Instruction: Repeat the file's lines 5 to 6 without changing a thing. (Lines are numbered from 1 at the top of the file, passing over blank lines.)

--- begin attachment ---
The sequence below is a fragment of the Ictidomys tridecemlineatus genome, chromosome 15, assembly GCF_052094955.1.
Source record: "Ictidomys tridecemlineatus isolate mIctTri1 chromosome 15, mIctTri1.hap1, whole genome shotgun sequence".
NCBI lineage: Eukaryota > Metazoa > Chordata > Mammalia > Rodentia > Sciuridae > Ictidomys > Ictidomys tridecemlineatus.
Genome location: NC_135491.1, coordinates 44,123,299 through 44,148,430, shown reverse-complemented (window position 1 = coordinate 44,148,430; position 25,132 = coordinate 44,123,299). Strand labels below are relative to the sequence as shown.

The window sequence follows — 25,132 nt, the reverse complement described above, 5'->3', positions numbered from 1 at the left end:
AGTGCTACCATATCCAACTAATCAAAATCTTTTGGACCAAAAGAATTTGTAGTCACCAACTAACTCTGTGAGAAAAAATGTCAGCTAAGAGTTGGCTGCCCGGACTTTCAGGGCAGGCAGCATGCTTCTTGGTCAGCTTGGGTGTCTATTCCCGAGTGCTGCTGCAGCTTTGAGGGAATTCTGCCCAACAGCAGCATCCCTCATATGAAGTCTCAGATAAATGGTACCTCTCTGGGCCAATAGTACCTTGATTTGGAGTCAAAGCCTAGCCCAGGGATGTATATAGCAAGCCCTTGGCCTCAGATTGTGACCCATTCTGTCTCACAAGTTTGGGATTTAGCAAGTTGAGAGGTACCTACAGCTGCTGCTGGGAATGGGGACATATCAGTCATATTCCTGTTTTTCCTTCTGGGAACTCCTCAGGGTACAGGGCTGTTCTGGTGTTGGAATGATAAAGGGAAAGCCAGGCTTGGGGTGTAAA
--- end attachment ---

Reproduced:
The window sequence follows — 25,132 nt, the reverse complement described above, 5'->3', positions numbered from 1 at the left end:
AGTGCTACCATATCCAACTAATCAAAATCTTTTGGACCAAAAGAATTTGTAGTCACCAACTAACTCTGTGAGAAAAAATGTCAGCTAAGAGTTGGCTGCCCGGACTTTCAGGGCAGGCAGCATGCTTCTTGGTCAGCTTGGGTGTCTATTCCCGAGTGCTGCTGCAGCTTTGAGGGAATTCTGCCCAACAGCAGCATCCCTCATATGAAGTCTCAGATAAATGGTACCTCTCTGGGCCAATAGTACCTTGATTTGGAGTCAAAGCCTAGCCCAGGGATGTATATAGCAAGCCCTTGGCCTCAGATTGTGACCCATTCTGTCTCACAAGTTTGGGATTTAGCAAGTTGAGAGGTACCTACAGCTGCTGCTGGGAATGGGGACATATCAGTCATATTCCTGTTTTTCCTTCTGGGAACTCCTCAGGGTACAGGGCTGTTCTGGTGTTGGAATGATAAAGGGAAAGCCAGGCTTGGGGTGTAAA